Determinants of physical fitness pre and post rehabilitation in patients with routine cardiovascular, pulmonary and metabolic comorbidities

SPECIALIST TALK // Patrick Doherty, PT, PhD, Deputy Head of Department of Health Sciences, University of York, United Kingdom

Patrick Doherty will highlight data from the UK, which intends to improve the quality of services and outcomes for patients attending multi-morbid rehabilitation interventions. The analyses will investigate three common comorbidities (COPD, Heart failure and Diabetes) seen in cardiovascular and pulmonary rehabilitation.

The age of patients attending ranged from 18 to 108 years, with a mean age of 70 years for females and 66 years for males with over 60% of patients presenting with one or more comorbidities. Based on a study population in excess of 100,000 patients the likelihood of attending rehabilitation and undertaking a fitness assessment varied by gender across different comorbidities.

The level of fitness and physical activity status prior to starting rehabilitation was lowest in those with three or more comorbidities. The extent of change following an average intervention period of 9-weeks was equivalent across all comorbidity categories. The extent of post intervention outcomes, in terms of fitness gain and physical activity status, was determined by both programme level and patient level factors. There continues to be large variation in the quality of services offered with around 25% of programmes not meeting published clinical minimum standards.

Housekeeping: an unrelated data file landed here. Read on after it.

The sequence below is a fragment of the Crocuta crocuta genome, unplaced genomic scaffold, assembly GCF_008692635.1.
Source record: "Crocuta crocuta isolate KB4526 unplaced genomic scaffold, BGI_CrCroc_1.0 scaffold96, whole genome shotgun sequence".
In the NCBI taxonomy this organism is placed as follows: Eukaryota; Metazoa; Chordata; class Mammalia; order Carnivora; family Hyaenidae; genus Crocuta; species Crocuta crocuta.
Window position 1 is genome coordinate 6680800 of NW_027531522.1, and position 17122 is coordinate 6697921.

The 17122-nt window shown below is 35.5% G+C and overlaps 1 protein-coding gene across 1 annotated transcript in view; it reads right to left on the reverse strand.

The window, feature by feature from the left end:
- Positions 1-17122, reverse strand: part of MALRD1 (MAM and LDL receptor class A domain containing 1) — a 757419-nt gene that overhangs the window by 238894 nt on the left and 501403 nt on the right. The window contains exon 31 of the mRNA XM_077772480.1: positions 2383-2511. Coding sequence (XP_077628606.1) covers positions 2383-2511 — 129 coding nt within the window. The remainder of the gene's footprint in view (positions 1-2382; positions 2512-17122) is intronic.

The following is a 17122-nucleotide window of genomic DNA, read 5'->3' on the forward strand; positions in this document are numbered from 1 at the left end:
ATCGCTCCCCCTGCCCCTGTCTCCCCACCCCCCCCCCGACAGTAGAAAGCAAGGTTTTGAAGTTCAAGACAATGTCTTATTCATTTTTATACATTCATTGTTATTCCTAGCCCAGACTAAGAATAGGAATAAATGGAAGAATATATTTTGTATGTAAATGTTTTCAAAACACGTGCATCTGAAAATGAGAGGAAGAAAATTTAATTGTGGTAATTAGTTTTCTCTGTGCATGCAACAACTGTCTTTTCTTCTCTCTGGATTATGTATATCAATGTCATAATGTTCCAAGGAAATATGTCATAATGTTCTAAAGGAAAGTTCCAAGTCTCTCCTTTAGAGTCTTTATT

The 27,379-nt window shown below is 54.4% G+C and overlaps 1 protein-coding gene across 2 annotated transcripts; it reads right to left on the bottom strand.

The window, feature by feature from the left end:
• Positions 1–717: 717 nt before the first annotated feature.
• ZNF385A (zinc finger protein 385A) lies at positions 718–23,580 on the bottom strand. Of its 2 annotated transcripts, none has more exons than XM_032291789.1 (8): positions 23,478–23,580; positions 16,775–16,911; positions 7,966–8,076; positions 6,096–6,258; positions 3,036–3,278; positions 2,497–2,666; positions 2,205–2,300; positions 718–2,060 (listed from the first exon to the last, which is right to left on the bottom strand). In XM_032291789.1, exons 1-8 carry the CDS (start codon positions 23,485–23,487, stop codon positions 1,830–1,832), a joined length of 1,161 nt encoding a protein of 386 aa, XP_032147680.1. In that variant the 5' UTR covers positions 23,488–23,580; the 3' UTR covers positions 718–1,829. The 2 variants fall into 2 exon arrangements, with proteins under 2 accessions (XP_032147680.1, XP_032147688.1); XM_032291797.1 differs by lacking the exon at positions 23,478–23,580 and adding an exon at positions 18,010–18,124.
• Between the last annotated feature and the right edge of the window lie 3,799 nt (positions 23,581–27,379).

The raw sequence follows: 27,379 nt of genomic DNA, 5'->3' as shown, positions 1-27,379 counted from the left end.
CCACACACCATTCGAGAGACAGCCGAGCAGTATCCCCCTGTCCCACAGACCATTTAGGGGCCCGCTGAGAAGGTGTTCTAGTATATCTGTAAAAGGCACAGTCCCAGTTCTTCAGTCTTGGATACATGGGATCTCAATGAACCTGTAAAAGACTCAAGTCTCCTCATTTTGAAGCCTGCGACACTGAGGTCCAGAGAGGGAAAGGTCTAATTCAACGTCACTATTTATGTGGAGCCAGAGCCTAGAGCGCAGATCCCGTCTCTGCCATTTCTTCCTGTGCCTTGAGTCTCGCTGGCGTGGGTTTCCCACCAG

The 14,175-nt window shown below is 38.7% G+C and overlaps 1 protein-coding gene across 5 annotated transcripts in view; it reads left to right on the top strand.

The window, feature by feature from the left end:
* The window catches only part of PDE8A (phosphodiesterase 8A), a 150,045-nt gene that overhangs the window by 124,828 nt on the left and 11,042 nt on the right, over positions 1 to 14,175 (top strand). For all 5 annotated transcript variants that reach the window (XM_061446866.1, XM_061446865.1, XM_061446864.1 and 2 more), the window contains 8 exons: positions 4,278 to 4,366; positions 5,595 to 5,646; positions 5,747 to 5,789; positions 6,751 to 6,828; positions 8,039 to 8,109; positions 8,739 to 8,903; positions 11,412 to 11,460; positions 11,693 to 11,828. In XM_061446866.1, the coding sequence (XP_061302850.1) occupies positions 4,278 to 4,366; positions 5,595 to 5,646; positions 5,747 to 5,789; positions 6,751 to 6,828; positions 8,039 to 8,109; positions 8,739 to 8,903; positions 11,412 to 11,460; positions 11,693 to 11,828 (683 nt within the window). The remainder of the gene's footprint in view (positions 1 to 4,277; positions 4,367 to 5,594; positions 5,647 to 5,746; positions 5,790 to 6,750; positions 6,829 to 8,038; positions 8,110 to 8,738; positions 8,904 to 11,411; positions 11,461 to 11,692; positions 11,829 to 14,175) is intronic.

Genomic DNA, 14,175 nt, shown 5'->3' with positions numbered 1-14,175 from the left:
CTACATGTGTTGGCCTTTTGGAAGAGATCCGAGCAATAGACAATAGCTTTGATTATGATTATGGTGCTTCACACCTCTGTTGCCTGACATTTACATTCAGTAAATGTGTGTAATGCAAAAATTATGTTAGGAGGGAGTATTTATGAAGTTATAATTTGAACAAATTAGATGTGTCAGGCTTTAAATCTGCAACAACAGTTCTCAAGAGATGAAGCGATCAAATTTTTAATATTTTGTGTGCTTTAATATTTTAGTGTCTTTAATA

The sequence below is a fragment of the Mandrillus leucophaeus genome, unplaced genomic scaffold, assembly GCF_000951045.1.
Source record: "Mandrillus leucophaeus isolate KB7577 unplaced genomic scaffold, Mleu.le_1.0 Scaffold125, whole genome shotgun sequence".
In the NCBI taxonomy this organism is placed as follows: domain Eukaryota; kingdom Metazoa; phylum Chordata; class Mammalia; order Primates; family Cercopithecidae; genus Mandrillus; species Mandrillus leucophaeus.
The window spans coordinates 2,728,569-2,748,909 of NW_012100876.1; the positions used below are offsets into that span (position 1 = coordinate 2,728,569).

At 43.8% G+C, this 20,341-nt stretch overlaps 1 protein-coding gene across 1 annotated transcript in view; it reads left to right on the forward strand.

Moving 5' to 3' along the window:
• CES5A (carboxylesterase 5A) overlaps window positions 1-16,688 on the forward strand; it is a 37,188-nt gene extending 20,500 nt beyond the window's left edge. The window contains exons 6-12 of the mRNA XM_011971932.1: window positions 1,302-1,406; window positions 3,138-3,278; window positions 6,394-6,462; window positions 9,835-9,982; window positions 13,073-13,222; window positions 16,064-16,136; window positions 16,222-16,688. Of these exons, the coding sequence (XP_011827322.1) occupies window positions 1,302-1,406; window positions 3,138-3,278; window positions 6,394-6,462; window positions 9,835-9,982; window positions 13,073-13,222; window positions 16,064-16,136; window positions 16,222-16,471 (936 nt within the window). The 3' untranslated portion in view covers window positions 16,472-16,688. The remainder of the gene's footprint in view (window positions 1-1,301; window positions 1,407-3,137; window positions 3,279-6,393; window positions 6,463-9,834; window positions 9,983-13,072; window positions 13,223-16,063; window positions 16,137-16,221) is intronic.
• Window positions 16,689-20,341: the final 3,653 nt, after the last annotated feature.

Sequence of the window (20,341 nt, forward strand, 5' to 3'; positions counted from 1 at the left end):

In summary, most patients benefit from rehabilitation in terms of fitness gains but there remains an urgent need for programmes to improve by offering a more tailored intervention aligned with patient baseline characteristics prior to starting rehabilitation. Improvement in physical fitness is a core component underpinning the effectiveness of rehabilitation and patients tend to have only one attempt, which means we should make it count.

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